However, there are other factors which can have a significant play into this equation. If Zambians were to vote using facts and personal profiles of the two leaders – Sata versus Banda, here is what might emerge. Here, I assume that Zambians get sufficient information about each candidate.
First, in terms of fighting against corruption, or ability and the management style – Sata would be preferable by Zambians. Many people still remember how Sata cleaned up Lusaka when he was a Governor in the Kaunda days. And there are those who think that the Ministry of Health was run well when he (Sata) was its Minister. Drugs were plentiful in hospitals and the Ministry officials could not steal billions of Kwacha without anyone noticing.
Thus, because of this good record, Sata can easily capitalize on it to earn more votes. Moreover, if Sata was to campaign on the motto “of creating more jobs and putting more money in peoples’ pockets“, his message might be believable. After all, reducing poverty translates into putting money in pocket books. But the strange thing is that – Zambians have not responded positively to that message. Sata used it against Mwanawasa in 2006 and yet again in 2008 for Banda, without success.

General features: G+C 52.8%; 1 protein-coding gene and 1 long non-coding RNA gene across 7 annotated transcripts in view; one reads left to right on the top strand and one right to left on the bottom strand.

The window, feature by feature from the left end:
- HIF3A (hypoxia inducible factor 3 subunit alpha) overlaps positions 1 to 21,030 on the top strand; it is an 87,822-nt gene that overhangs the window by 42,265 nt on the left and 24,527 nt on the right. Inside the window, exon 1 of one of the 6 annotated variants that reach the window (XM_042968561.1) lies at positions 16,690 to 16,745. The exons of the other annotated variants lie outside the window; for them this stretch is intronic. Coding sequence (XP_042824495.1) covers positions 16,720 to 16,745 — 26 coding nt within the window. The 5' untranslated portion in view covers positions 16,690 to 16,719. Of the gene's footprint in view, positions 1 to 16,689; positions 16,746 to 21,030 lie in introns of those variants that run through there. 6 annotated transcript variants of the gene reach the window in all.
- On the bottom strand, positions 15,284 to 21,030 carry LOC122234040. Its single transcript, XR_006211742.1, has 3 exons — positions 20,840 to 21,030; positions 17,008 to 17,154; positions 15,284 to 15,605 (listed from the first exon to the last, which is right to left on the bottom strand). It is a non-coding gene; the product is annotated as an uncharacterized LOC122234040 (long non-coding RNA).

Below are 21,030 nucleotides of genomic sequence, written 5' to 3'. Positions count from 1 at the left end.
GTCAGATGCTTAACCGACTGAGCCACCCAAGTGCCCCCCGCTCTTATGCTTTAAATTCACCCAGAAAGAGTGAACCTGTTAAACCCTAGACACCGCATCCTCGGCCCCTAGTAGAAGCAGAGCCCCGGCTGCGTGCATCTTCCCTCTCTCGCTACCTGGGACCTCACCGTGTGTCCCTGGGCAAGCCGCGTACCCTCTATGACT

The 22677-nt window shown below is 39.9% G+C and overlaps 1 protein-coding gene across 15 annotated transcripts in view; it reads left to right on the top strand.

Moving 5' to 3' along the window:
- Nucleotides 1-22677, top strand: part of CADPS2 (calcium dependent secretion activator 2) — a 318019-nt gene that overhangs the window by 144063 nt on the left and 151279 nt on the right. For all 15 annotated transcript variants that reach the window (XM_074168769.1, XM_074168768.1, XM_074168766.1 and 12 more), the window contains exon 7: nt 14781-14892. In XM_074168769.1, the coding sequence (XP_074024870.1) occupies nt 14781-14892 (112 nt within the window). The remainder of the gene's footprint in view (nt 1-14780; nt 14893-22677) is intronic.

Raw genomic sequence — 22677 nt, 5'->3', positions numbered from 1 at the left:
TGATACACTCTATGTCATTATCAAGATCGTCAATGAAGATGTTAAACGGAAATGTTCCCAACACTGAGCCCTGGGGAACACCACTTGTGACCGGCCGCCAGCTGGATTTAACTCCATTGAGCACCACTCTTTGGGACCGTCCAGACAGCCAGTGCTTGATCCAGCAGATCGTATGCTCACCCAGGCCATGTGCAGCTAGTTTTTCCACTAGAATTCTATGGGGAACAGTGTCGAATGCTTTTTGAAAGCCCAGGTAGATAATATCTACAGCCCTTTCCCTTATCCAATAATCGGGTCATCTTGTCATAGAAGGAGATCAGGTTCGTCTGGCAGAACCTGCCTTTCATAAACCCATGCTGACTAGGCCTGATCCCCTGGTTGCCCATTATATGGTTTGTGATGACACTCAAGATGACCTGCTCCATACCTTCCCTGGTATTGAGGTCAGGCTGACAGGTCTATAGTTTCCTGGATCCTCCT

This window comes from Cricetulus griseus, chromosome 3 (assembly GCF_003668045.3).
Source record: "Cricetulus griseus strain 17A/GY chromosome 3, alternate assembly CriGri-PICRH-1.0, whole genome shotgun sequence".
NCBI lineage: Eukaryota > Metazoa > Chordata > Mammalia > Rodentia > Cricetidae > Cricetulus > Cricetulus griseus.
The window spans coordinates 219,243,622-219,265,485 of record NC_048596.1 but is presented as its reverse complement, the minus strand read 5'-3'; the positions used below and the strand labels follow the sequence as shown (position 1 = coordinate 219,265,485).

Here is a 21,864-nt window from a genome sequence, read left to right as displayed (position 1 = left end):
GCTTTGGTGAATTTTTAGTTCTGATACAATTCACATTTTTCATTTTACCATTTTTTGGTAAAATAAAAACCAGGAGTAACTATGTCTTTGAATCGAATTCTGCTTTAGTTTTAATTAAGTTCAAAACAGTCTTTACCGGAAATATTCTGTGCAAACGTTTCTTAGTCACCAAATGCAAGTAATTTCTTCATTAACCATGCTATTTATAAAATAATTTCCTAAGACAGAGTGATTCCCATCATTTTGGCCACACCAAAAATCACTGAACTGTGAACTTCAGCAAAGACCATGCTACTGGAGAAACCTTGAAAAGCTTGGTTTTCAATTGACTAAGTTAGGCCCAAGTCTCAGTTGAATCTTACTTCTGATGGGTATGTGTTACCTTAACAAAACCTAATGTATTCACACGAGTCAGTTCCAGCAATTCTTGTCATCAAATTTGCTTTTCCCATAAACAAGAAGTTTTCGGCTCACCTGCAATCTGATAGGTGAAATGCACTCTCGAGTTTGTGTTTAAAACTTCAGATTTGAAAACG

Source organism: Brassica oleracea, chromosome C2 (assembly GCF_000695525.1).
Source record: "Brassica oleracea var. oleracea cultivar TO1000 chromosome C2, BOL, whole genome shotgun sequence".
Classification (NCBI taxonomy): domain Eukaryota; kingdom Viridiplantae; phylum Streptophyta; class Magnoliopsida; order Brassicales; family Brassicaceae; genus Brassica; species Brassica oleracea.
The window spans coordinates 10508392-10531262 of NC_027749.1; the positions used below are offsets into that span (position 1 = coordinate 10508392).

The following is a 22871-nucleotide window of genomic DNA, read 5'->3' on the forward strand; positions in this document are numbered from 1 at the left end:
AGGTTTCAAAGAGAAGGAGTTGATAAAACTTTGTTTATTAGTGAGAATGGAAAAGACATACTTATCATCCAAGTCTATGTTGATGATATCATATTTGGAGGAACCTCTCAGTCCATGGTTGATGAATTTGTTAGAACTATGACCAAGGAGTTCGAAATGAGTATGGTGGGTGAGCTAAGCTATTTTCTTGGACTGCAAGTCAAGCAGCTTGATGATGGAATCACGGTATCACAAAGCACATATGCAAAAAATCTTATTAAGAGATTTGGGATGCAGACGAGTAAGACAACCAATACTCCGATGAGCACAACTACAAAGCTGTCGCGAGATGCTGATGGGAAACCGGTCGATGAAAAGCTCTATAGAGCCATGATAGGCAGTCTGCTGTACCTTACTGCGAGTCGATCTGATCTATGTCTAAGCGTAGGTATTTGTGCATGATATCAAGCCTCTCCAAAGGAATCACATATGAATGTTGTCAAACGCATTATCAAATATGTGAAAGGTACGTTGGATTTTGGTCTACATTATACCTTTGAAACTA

This means that, if PF sticks to its message of – improving the welfare and lives of the ordinary people, it may still backfire. Can therefore, PF come up with another message which sells to the people? The important point to make is that, people need to feel that they are also eating part of the economic cake.
While King Cobra is prudent and known for his pragmatism and shrewdness in grassroots contacts, unfortunately, he is NOT the best of democrats. He tends to be dictatorial and that perhaps helps to explain why he has failed to call for a PF national convention. This is another big sticking point against him.
As MMD Secretary General, Sata is also linked to the failed Chiluba’s 3rd Term attempt. He loses points again on that score. On the other hand, when it comes to RB’s resume – apart from his weakness on corruption, Banda is undoubtedly a seasoned diplomat. On that score, he is therefore a more internationally recognizable figure than Sata. Naturally that would make him (RB) a better negotiator. But at his point in time, Zambia needs a strong leader because China and other foreign countries are busy trying to find ways of short changing us. Who would then be our best leader?